Determinants of ferritin response to oral iron supplementation in children with sleep movement disorders

Sleep. 2020 Mar 12;43(3):zsz234. doi: 10.1093/sleep/zsz234.


Study objectives: To identify children who respond to oral iron supplementation as evidenced by increased ferritin levels and to identify factors that correlate with improvement in ferritin levels in those who respond.

Methods: A retrospective chart review of the PLMS/RLS/RSD database at Seattle Children's Hospital was carried out. Data collected included nocturnal polysomnography parameters, age, sex, initial and follow-up ferritin level and date of collection, and presence of restless legs syndrome (RLS), periodic limb movements of sleep (PLMS)/PLM disorder (PLMD), restless sleep disorder (RSD), obstructive sleep apnea (OSA), neurologic, psychiatric, neurodevelopmental, or medical comorbidity. Oral iron therapy was evaluated by side effects (none; constipation; bad taste/nausea), subjective outcome in symptoms (resolved, improved, no change), and adherence to therapy (poor, fair, good).

Results: Seventy-seven children were included in this study of whom 42 were classified as responders (increase in ferritin of ≥10 µg/L) and 35 were nonresponders. Age and sex were not different between groups. Adherence was the only significant predictor of an increase in ferritin of ≥10 µg/L. Constipation was seen in 7.1% of responders vs. 45.8% of nonresponders. No change in symptoms was reported in 26.2% of responders vs. 71.4% in nonresponders. A significant correlation was found between treatment duration and ferritin level change in responders but not in nonresponders.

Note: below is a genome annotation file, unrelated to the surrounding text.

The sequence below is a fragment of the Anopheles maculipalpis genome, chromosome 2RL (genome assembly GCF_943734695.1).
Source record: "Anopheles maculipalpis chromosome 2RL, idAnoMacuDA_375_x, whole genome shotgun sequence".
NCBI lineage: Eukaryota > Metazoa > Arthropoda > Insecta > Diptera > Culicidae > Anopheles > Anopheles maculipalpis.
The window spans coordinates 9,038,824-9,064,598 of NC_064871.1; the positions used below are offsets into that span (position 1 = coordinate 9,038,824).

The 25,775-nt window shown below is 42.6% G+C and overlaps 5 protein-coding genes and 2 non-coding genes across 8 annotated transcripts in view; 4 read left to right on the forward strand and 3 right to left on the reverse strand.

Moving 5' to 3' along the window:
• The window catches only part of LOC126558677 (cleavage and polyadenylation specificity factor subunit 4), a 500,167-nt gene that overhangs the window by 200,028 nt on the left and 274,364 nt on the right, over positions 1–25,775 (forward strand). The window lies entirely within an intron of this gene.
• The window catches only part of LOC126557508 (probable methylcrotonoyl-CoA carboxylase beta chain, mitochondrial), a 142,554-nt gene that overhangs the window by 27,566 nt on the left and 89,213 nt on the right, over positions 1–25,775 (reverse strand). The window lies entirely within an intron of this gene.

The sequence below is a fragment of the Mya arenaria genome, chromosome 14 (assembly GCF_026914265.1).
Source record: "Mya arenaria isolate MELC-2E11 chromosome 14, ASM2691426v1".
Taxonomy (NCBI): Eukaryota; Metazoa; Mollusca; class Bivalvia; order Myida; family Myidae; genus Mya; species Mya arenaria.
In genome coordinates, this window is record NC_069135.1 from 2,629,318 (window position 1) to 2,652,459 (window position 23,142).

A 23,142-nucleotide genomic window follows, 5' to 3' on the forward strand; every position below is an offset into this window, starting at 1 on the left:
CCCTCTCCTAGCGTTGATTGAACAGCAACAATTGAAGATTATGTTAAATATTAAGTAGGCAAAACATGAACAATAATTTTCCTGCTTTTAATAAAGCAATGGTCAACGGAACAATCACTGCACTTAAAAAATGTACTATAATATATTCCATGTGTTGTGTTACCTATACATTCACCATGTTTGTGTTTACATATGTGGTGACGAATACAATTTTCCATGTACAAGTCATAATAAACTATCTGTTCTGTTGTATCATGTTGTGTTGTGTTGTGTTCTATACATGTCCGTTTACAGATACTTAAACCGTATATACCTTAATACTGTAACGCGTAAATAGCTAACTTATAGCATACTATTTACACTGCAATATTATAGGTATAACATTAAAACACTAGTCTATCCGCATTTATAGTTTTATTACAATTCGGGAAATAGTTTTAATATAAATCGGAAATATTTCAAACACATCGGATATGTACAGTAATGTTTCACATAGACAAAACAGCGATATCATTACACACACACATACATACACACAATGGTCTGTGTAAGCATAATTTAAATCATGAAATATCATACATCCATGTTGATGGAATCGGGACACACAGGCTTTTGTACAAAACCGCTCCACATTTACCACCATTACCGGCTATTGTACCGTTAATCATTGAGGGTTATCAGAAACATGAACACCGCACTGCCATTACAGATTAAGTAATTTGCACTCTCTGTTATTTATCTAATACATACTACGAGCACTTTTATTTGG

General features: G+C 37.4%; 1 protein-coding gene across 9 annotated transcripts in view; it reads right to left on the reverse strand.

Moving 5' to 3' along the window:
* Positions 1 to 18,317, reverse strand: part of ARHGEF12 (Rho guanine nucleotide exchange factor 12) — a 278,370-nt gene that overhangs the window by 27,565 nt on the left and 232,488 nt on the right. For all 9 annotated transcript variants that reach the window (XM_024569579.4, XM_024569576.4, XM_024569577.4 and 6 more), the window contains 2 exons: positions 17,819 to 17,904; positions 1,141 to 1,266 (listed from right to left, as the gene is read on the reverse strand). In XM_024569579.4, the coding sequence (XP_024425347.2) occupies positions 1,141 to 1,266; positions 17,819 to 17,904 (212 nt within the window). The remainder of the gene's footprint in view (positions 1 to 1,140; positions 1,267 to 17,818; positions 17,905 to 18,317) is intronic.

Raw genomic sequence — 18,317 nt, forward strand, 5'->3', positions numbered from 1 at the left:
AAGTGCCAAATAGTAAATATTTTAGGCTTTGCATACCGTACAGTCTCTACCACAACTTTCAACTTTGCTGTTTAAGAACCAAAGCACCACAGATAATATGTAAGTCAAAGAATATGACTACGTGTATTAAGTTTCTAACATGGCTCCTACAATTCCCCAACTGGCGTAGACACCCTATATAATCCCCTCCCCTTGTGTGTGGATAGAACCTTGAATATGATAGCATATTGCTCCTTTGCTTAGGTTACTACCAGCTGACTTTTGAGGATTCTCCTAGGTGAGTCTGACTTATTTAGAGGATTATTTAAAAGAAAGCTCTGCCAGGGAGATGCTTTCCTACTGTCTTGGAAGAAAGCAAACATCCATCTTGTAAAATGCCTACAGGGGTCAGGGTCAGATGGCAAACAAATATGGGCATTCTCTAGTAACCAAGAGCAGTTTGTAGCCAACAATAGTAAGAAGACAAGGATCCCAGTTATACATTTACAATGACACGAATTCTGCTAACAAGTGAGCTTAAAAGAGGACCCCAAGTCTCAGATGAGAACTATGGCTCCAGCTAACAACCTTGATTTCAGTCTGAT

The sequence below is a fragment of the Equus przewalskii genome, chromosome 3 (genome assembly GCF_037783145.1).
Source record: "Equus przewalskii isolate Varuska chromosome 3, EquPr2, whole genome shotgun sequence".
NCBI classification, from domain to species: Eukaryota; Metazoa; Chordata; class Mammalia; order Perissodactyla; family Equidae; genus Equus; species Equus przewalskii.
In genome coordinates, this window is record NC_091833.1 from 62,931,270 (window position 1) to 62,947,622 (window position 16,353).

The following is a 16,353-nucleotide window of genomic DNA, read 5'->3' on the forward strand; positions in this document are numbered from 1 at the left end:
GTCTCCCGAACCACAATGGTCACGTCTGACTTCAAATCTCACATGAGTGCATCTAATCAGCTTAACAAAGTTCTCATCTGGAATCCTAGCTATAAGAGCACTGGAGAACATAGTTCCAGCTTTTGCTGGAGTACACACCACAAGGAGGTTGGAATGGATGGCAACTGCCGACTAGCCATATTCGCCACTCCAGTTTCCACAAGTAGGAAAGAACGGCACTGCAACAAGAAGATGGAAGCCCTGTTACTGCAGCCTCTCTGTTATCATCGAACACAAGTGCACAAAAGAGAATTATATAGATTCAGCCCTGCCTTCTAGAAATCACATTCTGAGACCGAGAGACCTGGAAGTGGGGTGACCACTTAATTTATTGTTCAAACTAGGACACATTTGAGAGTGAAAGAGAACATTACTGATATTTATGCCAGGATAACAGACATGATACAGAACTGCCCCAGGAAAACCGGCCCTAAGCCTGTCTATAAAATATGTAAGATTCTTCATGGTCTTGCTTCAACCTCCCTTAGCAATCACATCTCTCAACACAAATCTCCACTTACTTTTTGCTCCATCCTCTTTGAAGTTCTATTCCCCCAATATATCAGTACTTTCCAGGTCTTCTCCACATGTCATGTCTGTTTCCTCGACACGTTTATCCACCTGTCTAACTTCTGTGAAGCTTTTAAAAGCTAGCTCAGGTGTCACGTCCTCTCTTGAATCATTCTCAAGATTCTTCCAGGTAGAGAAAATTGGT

Conclusions: Side effects hinders adherence to oral iron supplementation in children. Responders to oral iron show improvement in ferritin levels and symptoms, while nonresponders show no improvement in ferritin levels despite a long-lasting treatment, at least in part of them.

Keywords: ferritin; oral Iron supplementation; periodic limb movement disorder; periodic limb movements of sleep; restless legs syndrome; restless sleep disorder.

Publication types

  • Research Support, Non-U.S. Gov't